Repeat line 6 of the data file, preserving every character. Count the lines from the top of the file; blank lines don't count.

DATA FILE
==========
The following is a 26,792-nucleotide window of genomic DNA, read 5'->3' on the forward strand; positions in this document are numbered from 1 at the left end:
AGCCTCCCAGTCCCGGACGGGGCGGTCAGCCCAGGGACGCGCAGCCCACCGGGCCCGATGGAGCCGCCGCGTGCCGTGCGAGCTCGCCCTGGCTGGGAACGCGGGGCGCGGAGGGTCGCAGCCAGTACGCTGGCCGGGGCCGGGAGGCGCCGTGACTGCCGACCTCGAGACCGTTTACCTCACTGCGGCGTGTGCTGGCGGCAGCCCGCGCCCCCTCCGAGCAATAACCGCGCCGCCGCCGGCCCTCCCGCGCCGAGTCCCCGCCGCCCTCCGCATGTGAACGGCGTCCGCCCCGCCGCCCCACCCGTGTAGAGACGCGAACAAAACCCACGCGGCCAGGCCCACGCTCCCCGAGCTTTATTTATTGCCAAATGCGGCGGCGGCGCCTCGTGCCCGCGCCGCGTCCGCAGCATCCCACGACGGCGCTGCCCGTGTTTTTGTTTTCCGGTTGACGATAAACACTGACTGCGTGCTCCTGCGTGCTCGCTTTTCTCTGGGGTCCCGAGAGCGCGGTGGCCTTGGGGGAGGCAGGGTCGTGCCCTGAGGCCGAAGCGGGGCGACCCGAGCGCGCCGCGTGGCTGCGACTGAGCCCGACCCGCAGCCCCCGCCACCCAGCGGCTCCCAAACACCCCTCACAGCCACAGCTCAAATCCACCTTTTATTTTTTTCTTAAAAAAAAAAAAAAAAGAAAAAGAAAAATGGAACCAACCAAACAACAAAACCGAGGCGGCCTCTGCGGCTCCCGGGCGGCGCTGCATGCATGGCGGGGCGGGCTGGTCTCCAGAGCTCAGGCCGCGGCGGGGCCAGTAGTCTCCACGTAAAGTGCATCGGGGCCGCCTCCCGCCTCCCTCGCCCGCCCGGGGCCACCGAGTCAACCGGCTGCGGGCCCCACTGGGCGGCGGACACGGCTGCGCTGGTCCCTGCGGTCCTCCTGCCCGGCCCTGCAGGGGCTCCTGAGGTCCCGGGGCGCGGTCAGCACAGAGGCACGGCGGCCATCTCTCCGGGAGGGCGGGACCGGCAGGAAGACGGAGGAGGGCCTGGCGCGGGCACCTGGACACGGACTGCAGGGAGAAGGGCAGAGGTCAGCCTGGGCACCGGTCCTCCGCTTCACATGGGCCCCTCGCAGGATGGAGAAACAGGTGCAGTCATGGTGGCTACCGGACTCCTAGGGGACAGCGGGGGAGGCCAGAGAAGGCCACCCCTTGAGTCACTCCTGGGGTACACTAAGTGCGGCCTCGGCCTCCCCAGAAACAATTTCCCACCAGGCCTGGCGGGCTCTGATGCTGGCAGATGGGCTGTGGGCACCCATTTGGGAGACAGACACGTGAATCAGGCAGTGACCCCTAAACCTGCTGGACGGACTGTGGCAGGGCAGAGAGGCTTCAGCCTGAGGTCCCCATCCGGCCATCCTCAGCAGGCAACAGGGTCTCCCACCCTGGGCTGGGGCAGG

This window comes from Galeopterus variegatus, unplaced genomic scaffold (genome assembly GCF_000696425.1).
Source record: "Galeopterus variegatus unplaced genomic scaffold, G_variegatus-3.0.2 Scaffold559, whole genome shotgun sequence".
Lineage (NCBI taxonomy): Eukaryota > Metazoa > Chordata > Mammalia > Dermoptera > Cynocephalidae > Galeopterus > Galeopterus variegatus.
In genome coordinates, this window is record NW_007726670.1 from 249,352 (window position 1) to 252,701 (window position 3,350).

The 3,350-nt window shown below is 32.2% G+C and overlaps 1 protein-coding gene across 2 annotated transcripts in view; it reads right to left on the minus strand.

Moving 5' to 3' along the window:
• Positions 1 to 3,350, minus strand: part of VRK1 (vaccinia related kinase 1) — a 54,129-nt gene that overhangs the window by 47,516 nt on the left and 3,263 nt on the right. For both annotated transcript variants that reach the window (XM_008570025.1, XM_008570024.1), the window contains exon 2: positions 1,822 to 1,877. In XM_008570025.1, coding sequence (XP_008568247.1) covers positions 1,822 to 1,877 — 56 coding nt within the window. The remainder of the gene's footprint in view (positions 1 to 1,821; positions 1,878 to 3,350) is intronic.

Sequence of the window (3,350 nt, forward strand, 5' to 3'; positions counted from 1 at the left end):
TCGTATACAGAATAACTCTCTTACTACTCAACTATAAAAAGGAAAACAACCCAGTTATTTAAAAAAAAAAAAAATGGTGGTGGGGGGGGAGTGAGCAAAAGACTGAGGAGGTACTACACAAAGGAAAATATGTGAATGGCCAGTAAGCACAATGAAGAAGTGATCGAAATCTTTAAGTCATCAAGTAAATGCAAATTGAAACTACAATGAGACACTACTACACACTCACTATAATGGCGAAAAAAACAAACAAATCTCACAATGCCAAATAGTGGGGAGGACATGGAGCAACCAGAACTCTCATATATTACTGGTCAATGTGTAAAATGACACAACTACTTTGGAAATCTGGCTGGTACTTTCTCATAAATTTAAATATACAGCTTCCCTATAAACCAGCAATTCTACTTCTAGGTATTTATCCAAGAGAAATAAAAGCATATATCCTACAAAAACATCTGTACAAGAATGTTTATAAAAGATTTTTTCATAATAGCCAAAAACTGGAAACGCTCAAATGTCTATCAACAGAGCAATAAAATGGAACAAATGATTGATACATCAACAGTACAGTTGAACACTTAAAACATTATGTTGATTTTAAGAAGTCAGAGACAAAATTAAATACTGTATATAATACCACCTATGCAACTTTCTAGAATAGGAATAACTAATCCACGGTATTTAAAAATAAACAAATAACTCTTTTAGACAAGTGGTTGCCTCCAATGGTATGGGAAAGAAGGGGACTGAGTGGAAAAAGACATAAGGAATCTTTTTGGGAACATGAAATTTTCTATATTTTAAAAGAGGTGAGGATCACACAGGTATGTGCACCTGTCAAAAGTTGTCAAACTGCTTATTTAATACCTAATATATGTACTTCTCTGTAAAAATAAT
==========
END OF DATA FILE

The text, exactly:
In genome coordinates, this window is record NW_007726670.1 from 249,352 (window position 1) to 252,701 (window position 3,350).